Graham Bartlett on writing a book about the Babes in the Wood murders
PUBLISHED: 00:00 25 March 2020
A new book about the Babes in the Woods murders is giving readers a glimpse behind the curtain of one of the highest profile investigations in Sussex’s history. Simone Hellyer speaks to former senior detective Graham Bartlett, who wrote the book with best-selling author Peter James,
It is said that the truth is stranger than fiction, which might go some way to explaining why true crime dramas and documentaries continue to be so popular. And now the investigation into one of the most high-profile crimes to happen in Sussex, the Babes in the Wood murders, is being explored in a new book by former senior detective Graham Bartlett and crime writer Pater James.
On 9 October 1986, nine-year-old girls Nicola Fellows and Karen Hadaway went out to play on their Brighton estate. They would never return home; their bodies were discovered the next day concealed in a small clearing in a local park. Shockingly, Russell Bishop, the local man charged with their murders, was found not guilty and went on to attack another girl three years later. Thanks to a change in the law and advances in forensic science, Bishop was finally found guilty for the murders of Nicola and Karen in 2018, 32 years after he had committed the crimes.
Graham Bartlett came to work in Brighton as a young police officer shortly after the original “not guilty” verdict and saw for himself the effect that this devastating crime had on the local community and its trust in the police. He says: “We were seen as a bit of a joke. People were laughing at us, but were scared as well, because there was still a child-killer out there.”
When Bishop’s second victim, seven-year-old Claire Perkins, was kidnapped and found wandering naked on the freezing South Downs, Graham was at the heart of the investigation as a junior detective. “My feeling was absolute devastation for that poor girl and it was probably the biggest learning experience of my early career. I was plunged from being a reasonably experienced uniformed response officer to investigating one of the most dangerous criminals in the country at the time. I was hugely privileged to watch how some very skilled senior detectives approach these kinds of crimes and learn the principles they applied. And these were principles that I then taught to junior officers as I rose through the ranks,” he says.
Graham was a Sussex Police officer for more than 30 years and served Brighton and Hove through every rank, rising to become a homicide senior investigating officer and the city’s police commander, a job he held for four years. In 2016 he joined forces with best-selling crime author Peter James to write Death Comes Knocking, a real-life account of some of Brighton’s most challenging cases. The book was due to include a chapter on the Claire Perkins investigation, but when the news broke that Bishop had been re-arrested for the Babes in the Wood murders it had to be shelved.
“It was such a momentous occasion because we had been waiting for this news for 30 years. Finally, it looked like justice was going to be delivered,” Graham recalls, adding: “Peter James and I decided to follow the investigation and tell the whole story from the moment the girls went missing to the latest trial. We did it because it’s such a horrendous story, but one that’s so important, not only for the people of Brighton but for UK criminal history too. It’s the oldest double jeopardy case that there’s been. And from a professional perspective, because there have been so many myths about the police handling of the case, I wanted to tell the inside story too.”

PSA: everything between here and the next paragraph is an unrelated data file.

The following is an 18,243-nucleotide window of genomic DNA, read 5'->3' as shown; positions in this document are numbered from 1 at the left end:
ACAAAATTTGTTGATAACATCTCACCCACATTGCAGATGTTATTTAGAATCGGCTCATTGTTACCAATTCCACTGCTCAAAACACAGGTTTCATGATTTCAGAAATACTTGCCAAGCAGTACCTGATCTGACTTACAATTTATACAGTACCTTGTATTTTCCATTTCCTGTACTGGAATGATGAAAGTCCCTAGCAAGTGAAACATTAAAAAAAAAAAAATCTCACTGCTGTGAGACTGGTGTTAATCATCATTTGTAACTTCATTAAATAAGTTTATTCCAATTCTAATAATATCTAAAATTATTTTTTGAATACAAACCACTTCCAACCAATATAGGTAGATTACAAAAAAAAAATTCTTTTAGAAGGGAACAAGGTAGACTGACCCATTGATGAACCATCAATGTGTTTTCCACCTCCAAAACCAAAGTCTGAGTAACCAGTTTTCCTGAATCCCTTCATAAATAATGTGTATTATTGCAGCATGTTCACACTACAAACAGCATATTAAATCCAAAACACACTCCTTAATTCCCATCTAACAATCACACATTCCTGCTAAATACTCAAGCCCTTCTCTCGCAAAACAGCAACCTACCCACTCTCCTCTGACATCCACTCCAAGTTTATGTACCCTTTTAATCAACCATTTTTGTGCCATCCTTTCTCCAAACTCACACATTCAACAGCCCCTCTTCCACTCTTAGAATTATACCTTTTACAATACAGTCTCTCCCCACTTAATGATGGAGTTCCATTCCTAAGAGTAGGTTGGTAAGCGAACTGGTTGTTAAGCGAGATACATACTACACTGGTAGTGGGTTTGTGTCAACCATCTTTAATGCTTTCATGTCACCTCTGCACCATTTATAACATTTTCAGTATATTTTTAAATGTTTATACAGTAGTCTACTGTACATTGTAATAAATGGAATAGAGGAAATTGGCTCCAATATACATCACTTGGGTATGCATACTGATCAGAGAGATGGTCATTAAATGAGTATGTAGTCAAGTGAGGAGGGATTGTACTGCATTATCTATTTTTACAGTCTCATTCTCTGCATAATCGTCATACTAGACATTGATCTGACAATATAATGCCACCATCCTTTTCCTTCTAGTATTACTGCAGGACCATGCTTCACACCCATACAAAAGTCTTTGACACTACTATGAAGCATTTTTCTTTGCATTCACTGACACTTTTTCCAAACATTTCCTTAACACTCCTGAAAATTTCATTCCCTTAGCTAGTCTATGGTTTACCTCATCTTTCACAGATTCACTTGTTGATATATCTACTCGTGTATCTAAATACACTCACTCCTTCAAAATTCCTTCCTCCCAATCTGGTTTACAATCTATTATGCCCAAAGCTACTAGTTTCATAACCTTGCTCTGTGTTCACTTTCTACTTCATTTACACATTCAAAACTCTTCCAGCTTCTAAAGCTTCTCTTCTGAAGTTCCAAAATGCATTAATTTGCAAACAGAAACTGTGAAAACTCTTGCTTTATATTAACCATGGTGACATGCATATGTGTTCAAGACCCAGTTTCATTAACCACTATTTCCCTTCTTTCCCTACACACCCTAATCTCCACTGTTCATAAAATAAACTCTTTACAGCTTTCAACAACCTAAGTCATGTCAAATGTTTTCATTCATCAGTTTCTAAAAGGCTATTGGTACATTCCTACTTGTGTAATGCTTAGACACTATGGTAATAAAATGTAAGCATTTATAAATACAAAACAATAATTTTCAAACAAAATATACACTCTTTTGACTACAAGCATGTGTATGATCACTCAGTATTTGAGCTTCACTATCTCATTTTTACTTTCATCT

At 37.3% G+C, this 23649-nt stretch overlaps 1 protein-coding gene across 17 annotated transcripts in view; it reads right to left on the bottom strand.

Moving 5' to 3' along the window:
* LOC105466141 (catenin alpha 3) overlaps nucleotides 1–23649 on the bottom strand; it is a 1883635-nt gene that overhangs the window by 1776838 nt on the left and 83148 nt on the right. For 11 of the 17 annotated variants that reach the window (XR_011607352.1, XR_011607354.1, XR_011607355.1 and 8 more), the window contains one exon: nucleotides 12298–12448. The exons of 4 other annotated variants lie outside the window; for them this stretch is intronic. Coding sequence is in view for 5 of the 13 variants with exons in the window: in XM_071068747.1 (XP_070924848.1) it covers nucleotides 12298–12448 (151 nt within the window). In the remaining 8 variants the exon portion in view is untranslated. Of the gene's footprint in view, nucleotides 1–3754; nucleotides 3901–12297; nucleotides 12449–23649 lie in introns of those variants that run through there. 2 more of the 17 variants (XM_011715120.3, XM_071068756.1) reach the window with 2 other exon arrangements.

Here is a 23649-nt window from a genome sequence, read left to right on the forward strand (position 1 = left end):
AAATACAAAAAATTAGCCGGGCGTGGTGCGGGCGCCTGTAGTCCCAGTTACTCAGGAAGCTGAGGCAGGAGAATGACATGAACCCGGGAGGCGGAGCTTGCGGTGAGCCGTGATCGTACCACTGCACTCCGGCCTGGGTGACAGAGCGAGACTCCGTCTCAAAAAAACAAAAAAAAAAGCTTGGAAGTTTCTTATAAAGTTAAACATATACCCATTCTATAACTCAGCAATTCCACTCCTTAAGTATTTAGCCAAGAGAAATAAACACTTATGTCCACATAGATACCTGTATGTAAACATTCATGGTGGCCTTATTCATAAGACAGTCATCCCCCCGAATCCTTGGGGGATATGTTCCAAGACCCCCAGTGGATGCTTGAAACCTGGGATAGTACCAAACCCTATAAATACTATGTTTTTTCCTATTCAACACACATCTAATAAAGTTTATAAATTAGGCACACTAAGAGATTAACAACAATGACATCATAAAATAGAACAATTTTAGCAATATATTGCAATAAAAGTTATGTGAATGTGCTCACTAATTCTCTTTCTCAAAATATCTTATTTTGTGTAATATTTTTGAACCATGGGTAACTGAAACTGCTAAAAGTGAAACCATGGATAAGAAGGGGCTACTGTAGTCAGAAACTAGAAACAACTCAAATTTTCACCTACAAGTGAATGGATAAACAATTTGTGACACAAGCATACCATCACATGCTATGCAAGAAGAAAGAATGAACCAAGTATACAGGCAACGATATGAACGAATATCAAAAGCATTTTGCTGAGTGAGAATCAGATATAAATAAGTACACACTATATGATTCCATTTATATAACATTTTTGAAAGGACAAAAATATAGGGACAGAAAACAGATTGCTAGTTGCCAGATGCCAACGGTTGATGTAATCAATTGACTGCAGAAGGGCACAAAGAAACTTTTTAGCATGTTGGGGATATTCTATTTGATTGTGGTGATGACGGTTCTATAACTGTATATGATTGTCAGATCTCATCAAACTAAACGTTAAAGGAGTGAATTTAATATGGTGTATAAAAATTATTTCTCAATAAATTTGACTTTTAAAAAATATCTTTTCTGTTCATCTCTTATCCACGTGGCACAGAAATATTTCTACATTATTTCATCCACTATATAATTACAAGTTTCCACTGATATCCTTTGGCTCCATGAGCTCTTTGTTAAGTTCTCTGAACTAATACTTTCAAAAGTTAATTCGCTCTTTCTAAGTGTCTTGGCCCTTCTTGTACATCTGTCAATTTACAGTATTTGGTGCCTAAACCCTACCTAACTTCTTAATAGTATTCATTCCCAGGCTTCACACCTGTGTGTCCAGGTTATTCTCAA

The book follows the investigation moment by moment and draws on exclusive interviews with the officers charged with catching the killer. “I read everything that was out there, but most of the research actually came at the end of the trial because I assured Sussex Police that I wouldn’t speak to anyone who could be called as a witness. Come the verdict, I spent a huge amount of time interviewing just about everyone I could find who had been involved in the case,” Graham explains.
Graham also attended Bishop’s second trial and saw for himself how changes in policing, the law and science helped secure justice for the girls’ families. “I did a lot of research around the original trial and the two were completely different events – the law and science were different, but even the news coverage had changed. Back in the Nineties there was no 24-hour news or social media,” he adds.
By his own admission, Graham bought into the idea that there had been a “cock-up” by Sussex Police that led to the original verdict and hopes that this book goes some way to debunk the myths that surrounded the investigation. He says: “I hope that by reading the book people learn the full truth about how the crime was investigated and get that peek behind the curtain of what it’s like to investigate these crimes and how it feels to be the first officer on the scene. The officer that was first to find the girls has had nightmares ever since and he’s one of the biggest, roughest, toughest police officers I have ever met.”
Good to know:
Babes in the Wood is published by Pan Macmillan, £8.99 paperback.